The steeply compromised nature of the injector head, designed entirely to facilitate development, becomes increasingly clear to everyone involved after mid-1943. The restricted burner cup design, with its plethora of screw-in injector inserts – so useful when trying out new ideas on the test stands but such a liability when trying to streamline for production, limited the possibilities that Thiel’s combustion team could employ to improve performance without a radical redesign of the injector system. The use of higher flow, but less efficiently atomising nozzles and orifices became an essential compromise that had to be made in the broader interests of making the V2 missile available quickly for the war effort. There just wasn’t the room in the head cups for more efficient injectors – and neither did they have the luxury of time to develop the underlying technology of the injector head in a way that by then Thiel’s team knew was essential.
The design and development of the fuel injection and diffusion technology at the army research stations, and elsewhere, was almost entirely empirical. At the start, the research was steered fruitfully if briefly by contributions from experts from industry. But the limited correspondence of existing technical knowledge of atomisation to something so novel as rocket work was soon exhausted. Thiel and one or two close members of his team made great strides and gained much detailed understanding of how the fuel spray shears into evaporating droplets, and how a chemical reaction takes place in the gas phase and how the hot gas breaks the remaining liquid into smaller droplets, which mix, evaporate and burn. But despite the clear technical breakthroughs and the mass of data the seemingly endless tests produced, his team failed to develop a coherent theory of how it could all be systematised and more importantly, simplified.
A fully ramified and accurate theory regarding injector design and combustion phenomena was decades away from formulation in the era of the V2. Indeed nothing approaching a practical and comprehensive injector/combustion cookbook could be claimed until at least the middle years of the 1960s.
Walter Thiel, Germany’s and at the time, the world’s top rocket combustion expert, was killed with his young family in the RAF air raid of August 1943, and no further progress was made with the development of the V2 injector system until well after the end of the war.
The chart above shows the results of the water tests on samples of three historical inserts plus the new drilled hole insert. The bar chart is mostly self-explanatory, but the additional bars in grey show the estimated 8% increase in volume expected once the data is corrected for viscosity and pressure variations from the turbo-pump. Of minor note is the fact that the higher flow 3304D insert, with its additional thick central stream, delivers over 13% more fuel than the 3305D. More significantly, if the injector insert permutations are combined with this data, it can be readily shown that less than 60% of the fuel delivered to the combustion space by the V2’s injector head was in the form of an atomised or nebulising spray. If the contribution of the four cooling pores employed on inserts 3303D, 3304D, and 3305D are also taken into account, then the atomised component falls to nearer 50%.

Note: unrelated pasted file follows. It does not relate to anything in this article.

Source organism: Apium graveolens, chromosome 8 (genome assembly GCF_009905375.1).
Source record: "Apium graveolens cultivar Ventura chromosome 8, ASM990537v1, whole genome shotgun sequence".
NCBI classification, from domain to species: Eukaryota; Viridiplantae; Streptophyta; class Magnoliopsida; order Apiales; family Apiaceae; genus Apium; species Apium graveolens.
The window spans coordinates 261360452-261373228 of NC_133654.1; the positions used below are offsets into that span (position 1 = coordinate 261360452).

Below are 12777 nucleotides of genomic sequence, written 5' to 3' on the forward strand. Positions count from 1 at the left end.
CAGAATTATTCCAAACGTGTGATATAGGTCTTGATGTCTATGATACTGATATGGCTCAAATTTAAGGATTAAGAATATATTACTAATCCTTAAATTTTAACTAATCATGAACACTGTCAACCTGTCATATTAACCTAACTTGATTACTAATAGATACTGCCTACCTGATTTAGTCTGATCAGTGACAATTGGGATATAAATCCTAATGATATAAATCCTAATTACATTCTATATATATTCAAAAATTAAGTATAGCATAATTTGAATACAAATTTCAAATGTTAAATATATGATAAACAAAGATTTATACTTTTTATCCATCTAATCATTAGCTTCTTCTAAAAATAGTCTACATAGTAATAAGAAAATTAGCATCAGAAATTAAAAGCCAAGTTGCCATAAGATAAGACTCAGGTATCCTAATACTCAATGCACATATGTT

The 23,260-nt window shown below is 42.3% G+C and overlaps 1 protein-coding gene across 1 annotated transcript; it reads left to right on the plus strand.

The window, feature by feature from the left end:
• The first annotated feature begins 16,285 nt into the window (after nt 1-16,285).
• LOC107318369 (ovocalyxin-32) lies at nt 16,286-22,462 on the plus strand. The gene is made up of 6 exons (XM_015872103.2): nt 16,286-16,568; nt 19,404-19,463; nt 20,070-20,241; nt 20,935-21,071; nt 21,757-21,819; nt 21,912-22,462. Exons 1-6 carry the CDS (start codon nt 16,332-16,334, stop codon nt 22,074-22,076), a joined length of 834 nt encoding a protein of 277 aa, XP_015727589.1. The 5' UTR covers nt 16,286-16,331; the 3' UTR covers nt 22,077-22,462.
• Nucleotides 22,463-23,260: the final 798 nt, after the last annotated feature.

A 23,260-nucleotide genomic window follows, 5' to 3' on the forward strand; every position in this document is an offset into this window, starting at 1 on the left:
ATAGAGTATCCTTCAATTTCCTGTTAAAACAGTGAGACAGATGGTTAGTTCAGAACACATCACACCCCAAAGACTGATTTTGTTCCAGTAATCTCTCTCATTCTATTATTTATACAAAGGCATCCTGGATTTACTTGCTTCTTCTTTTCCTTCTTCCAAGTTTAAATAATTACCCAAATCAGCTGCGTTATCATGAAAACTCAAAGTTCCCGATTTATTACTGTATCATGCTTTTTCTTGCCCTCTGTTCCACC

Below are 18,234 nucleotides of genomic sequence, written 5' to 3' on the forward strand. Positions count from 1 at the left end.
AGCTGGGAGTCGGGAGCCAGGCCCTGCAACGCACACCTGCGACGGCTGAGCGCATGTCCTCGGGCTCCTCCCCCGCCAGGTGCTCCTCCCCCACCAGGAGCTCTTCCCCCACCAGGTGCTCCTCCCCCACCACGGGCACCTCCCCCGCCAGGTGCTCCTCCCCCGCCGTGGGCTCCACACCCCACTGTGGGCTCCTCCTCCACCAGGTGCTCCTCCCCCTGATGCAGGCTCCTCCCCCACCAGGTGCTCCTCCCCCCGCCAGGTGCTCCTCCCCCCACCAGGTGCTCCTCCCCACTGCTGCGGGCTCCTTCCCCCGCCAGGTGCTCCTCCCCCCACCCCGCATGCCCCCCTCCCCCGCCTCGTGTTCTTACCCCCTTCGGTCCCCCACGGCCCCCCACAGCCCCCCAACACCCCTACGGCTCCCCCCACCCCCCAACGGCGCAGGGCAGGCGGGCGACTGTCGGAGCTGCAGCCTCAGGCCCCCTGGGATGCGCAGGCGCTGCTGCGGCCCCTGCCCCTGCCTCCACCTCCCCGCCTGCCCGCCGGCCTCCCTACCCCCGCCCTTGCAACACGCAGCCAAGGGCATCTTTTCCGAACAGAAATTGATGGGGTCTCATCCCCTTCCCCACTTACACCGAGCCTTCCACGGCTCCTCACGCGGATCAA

Speaking personally, this is somewhat at odds with my previous, mostly abstract understanding of the V2’s injector function. I think the picture I had developed in my mind, in the absence of any compelling graphic evidence to contradict it, was of a burner cup ejecting a dense fast-moving nebular column with a more or less fully atomised structure. And I think it is very likely that others will have drifted into forming more or less the same distorted image owing to the general lack of compelling imagery. A more accurate picture seems to be that of a somewhat ‘lumpy’ injector head performance that delivered about half of the fuel to the combustion space in the form of deflected streams and large droplets and it does seem likely that efficient atomisation across the combustion plane was much less dominant in the vapourisation process of the V2’s engine than is often assumed.
In the end, the insert test imagery only confirms the undeveloped and embryonic nature of the injector technology of the V2 thrust chamber. And to be sure, the chaotic mix of dense nebular, fine drizzle, and heavy rain of larger droplets that emanated from the burner cup may, in its tumult, defy precise description – the one thing we can say for sure is that it worked well enough.
The principal reason for these tests was to evaluate the relative flow characteristics of the fuel inserts and to visualise them in action.
Notes on the apparatus: The pressure regulator limited the static pressure of the test system to 2.5 bar – this figure was checked at the beginning and the end of the test sequence. An FM Mattsson self-draining compression tap regulated the actual test pressures, and the value was set by eye using a gauge registering the residual pressure when the injector was under test. The static pressure of the water supply without the inline regulator was just over 3 bar.
Rocket Missile Propulsion, 1958, North American Aviation
The History of Liquid Propellant Rocket Engines, 2006, George P. Sutton
Rockets and Missiles, 1955, G. Sutton
The image gallery below has all the above pictures in higher resolution, some with additional text, as well as additional pictures not included in the article.
Each burner cup of the V2 rocket engine injector system has forty-four brass inserts, but each cup also has twenty-four 2mm diameter plain holes, 30 deg apart, drilled into the cup's central wall. To mimic this for testing purposes, we created a brass insert that has a base with just a 2mm central hole. The base is sized to be consistent with the 4 to 5mm cup wall. V2RH image